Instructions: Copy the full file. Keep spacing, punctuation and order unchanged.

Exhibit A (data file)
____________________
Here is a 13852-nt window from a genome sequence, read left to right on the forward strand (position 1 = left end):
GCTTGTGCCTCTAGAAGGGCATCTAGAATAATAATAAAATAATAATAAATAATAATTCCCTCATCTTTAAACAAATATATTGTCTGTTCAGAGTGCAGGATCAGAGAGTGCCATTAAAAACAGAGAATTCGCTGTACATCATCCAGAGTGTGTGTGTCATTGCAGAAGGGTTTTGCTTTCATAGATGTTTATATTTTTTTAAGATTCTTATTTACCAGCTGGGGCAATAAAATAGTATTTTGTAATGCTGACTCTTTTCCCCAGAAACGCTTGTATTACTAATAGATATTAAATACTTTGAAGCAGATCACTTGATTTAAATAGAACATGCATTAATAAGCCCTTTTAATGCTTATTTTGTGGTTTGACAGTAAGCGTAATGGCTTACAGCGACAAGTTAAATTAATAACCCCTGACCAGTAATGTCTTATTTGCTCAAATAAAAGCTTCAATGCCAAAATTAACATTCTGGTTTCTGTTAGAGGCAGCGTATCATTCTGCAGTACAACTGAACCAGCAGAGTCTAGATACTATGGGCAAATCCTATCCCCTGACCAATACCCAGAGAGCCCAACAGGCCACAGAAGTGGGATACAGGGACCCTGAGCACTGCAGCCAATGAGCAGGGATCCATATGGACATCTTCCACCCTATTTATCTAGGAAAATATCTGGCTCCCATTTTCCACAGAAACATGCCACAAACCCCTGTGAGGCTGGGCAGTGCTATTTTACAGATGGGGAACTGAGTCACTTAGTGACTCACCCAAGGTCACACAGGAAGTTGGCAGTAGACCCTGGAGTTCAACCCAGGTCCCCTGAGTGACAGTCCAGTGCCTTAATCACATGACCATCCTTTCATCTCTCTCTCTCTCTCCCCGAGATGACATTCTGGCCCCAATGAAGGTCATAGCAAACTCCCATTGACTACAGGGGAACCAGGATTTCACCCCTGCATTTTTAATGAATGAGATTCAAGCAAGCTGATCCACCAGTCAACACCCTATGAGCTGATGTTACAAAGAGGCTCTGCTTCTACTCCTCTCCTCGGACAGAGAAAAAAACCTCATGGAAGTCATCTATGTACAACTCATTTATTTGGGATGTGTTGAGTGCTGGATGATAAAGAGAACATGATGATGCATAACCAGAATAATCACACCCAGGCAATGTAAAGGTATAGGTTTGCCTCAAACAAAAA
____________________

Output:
Here is a 13852-nt window from a genome sequence, read left to right on the forward strand (position 1 = left end):
GCTTGTGCCTCTAGAAGGGCATCTAGAATAATAATAAAATAATAATAAATAATAATTCCCTCATCTTTAAACAAATATATTGTCTGTTCAGAGTGCAGGATCAGAGAGTGCCATTAAAAACAGAGAATTCGCTGTACATCATCCAGAGTGTGTGTGTCATTGCAGAAGGGTTTTGCTTTCATAGATGTTTATATTTTTTTAAGATTCTTATTTACCAGCTGGGGCAATAAAATAGTATTTTGTAATGCTGACTCTTTTCCCCAGAAACGCTTGTATTACTAATAGATATTAAATACTTTGAAGCAGATCACTTGATTTAAATAGAACATGCATTAATAAGCCCTTTTAATGCTTATTTTGTGGTTTGACAGTAAGCGTAATGGCTTACAGCGACAAGTTAAATTAATAACCCCTGACCAGTAATGTCTTATTTGCTCAAATAAAAGCTTCAATGCCAAAATTAACATTCTGGTTTCTGTTAGAGGCAGCGTATCATTCTGCAGTACAACTGAACCAGCAGAGTCTAGATACTATGGGCAAATCCTATCCCCTGACCAATACCCAGAGAGCCCAACAGGCCACAGAAGTGGGATACAGGGACCCTGAGCACTGCAGCCAATGAGCAGGGATCCATATGGACATCTTCCACCCTATTTATCTAGGAAAATATCTGGCTCCCATTTTCCACAGAAACATGCCACAAACCCCTGTGAGGCTGGGCAGTGCTATTTTACAGATGGGGAACTGAGTCACTTAGTGACTCACCCAAGGTCACACAGGAAGTTGGCAGTAGACCCTGGAGTTCAACCCAGGTCCCCTGAGTGACAGTCCAGTGCCTTAATCACATGACCATCCTTTCATCTCTCTCTCTCTCTCCCCGAGATGACATTCTGGCCCCAATGAAGGTCATAGCAAACTCCCATTGACTACAGGGGAACCAGGATTTCACCCCTGCATTTTTAATGAATGAGATTCAAGCAAGCTGATCCACCAGTCAACACCCTATGAGCTGATGTTACAAAGAGGCTCTGCTTCTACTCCTCTCCTCGGACAGAGAAAAAAACCTCATGGAAGTCATCTATGTACAACTCATTTATTTGGGATGTGTTGAGTGCTGGATGATAAAGAGAACATGATGATGCATAACCAGAATAATCACACCCAGGCAATGTAAAGGTATAGGTTTGCCTCAAACAAAAA